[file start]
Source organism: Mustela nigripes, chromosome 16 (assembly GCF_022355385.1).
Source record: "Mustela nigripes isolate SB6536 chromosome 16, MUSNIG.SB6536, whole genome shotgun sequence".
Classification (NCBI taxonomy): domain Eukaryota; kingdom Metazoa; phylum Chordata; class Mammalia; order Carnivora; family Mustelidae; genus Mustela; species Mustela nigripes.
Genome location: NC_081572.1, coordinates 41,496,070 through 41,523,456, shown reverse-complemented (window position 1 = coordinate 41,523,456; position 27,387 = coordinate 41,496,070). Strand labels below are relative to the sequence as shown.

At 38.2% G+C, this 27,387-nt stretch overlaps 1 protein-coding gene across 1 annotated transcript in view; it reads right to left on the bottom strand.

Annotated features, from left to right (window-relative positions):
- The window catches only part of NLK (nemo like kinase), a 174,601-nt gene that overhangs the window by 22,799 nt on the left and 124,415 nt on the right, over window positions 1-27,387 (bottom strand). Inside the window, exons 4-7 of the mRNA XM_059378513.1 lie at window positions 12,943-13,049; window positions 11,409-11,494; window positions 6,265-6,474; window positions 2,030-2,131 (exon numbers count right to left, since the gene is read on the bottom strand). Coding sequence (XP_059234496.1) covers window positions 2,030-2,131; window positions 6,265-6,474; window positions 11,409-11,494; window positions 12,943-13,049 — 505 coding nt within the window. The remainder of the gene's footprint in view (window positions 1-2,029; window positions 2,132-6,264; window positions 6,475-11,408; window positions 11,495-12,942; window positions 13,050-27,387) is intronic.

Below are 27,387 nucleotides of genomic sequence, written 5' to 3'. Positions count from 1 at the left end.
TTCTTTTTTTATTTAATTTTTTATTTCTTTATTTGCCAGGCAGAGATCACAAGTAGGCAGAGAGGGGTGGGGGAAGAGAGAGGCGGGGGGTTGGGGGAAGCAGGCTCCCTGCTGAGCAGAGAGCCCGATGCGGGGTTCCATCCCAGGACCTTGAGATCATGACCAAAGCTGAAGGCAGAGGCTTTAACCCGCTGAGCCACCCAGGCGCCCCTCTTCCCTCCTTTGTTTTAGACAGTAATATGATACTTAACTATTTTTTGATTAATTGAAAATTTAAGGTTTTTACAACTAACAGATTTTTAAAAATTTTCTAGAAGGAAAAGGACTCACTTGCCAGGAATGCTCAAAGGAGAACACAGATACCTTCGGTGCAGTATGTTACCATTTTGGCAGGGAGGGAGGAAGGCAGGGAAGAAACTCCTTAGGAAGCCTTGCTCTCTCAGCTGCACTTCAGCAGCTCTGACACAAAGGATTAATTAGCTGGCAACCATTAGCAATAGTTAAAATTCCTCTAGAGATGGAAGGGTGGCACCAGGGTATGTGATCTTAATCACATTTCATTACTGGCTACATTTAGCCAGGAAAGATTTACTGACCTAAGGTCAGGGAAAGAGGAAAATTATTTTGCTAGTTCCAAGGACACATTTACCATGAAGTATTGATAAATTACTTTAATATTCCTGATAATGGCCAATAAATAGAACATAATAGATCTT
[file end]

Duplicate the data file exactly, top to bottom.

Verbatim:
Source organism: Mustela nigripes, chromosome 16 (assembly GCF_022355385.1).
Source record: "Mustela nigripes isolate SB6536 chromosome 16, MUSNIG.SB6536, whole genome shotgun sequence".
Classification (NCBI taxonomy): domain Eukaryota; kingdom Metazoa; phylum Chordata; class Mammalia; order Carnivora; family Mustelidae; genus Mustela; species Mustela nigripes.
Genome location: NC_081572.1, coordinates 41,496,070 through 41,523,456, shown reverse-complemented (window position 1 = coordinate 41,523,456; position 27,387 = coordinate 41,496,070). Strand labels below are relative to the sequence as shown.

At 38.2% G+C, this 27,387-nt stretch overlaps 1 protein-coding gene across 1 annotated transcript in view; it reads right to left on the bottom strand.

Annotated features, from left to right (window-relative positions):
- The window catches only part of NLK (nemo like kinase), a 174,601-nt gene that overhangs the window by 22,799 nt on the left and 124,415 nt on the right, over window positions 1-27,387 (bottom strand). Inside the window, exons 4-7 of the mRNA XM_059378513.1 lie at window positions 12,943-13,049; window positions 11,409-11,494; window positions 6,265-6,474; window positions 2,030-2,131 (exon numbers count right to left, since the gene is read on the bottom strand). Coding sequence (XP_059234496.1) covers window positions 2,030-2,131; window positions 6,265-6,474; window positions 11,409-11,494; window positions 12,943-13,049 — 505 coding nt within the window. The remainder of the gene's footprint in view (window positions 1-2,029; window positions 2,132-6,264; window positions 6,475-11,408; window positions 11,495-12,942; window positions 13,050-27,387) is intronic.

Below are 27,387 nucleotides of genomic sequence, written 5' to 3'. Positions count from 1 at the left end.
TTCTTTTTTTATTTAATTTTTTATTTCTTTATTTGCCAGGCAGAGATCACAAGTAGGCAGAGAGGGGTGGGGGAAGAGAGAGGCGGGGGGTTGGGGGAAGCAGGCTCCCTGCTGAGCAGAGAGCCCGATGCGGGGTTCCATCCCAGGACCTTGAGATCATGACCAAAGCTGAAGGCAGAGGCTTTAACCCGCTGAGCCACCCAGGCGCCCCTCTTCCCTCCTTTGTTTTAGACAGTAATATGATACTTAACTATTTTTTGATTAATTGAAAATTTAAGGTTTTTACAACTAACAGATTTTTAAAAATTTTCTAGAAGGAAAAGGACTCACTTGCCAGGAATGCTCAAAGGAGAACACAGATACCTTCGGTGCAGTATGTTACCATTTTGGCAGGGAGGGAGGAAGGCAGGGAAGAAACTCCTTAGGAAGCCTTGCTCTCTCAGCTGCACTTCAGCAGCTCTGACACAAAGGATTAATTAGCTGGCAACCATTAGCAATAGTTAAAATTCCTCTAGAGATGGAAGGGTGGCACCAGGGTATGTGATCTTAATCACATTTCATTACTGGCTACATTTAGCCAGGAAAGATTTACTGACCTAAGGTCAGGGAAAGAGGAAAATTATTTTGCTAGTTCCAAGGACACATTTACCATGAAGTATTGATAAATTACTTTAATATTCCTGATAATGGCCAATAAATAGAACATAATAGATCTT